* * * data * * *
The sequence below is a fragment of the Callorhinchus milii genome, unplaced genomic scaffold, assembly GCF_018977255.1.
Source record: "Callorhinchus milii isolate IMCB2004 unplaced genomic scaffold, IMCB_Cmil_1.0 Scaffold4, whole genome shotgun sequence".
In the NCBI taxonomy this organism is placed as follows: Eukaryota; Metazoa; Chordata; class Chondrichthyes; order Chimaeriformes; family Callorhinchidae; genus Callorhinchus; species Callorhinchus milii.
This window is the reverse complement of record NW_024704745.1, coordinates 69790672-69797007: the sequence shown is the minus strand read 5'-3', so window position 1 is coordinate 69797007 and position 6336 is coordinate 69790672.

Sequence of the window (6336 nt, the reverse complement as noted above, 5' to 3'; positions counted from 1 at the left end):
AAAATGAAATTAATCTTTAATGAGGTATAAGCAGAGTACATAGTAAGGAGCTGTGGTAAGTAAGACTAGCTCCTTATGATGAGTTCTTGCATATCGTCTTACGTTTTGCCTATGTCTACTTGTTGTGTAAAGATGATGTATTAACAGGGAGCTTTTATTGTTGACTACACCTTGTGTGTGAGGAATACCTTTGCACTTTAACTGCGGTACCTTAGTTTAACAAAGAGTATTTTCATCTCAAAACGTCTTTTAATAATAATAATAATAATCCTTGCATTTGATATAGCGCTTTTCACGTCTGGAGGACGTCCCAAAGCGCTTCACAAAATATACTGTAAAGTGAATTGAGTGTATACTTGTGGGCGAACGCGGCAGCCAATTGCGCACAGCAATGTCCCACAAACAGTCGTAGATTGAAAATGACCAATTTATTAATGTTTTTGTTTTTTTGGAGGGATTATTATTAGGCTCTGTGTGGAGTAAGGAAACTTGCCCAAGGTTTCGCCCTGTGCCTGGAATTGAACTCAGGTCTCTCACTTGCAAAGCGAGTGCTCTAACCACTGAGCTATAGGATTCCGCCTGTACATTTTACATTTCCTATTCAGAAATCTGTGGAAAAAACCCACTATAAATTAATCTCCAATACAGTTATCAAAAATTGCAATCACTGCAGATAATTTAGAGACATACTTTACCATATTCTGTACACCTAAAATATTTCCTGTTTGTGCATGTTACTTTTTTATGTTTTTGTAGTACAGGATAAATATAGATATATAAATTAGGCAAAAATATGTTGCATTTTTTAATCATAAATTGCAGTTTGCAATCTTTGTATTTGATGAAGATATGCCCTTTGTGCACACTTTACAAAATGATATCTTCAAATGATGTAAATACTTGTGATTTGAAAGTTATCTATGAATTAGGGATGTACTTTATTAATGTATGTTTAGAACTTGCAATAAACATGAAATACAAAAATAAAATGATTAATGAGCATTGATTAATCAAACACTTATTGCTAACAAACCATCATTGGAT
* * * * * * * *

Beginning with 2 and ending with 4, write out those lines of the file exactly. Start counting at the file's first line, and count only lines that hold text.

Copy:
Source record: "Callorhinchus milii isolate IMCB2004 unplaced genomic scaffold, IMCB_Cmil_1.0 Scaffold4, whole genome shotgun sequence".
In the NCBI taxonomy this organism is placed as follows: Eukaryota; Metazoa; Chordata; class Chondrichthyes; order Chimaeriformes; family Callorhinchidae; genus Callorhinchus; species Callorhinchus milii.
This window is the reverse complement of record NW_024704745.1, coordinates 69790672-69797007: the sequence shown is the minus strand read 5'-3', so window position 1 is coordinate 69797007 and position 6336 is coordinate 69790672.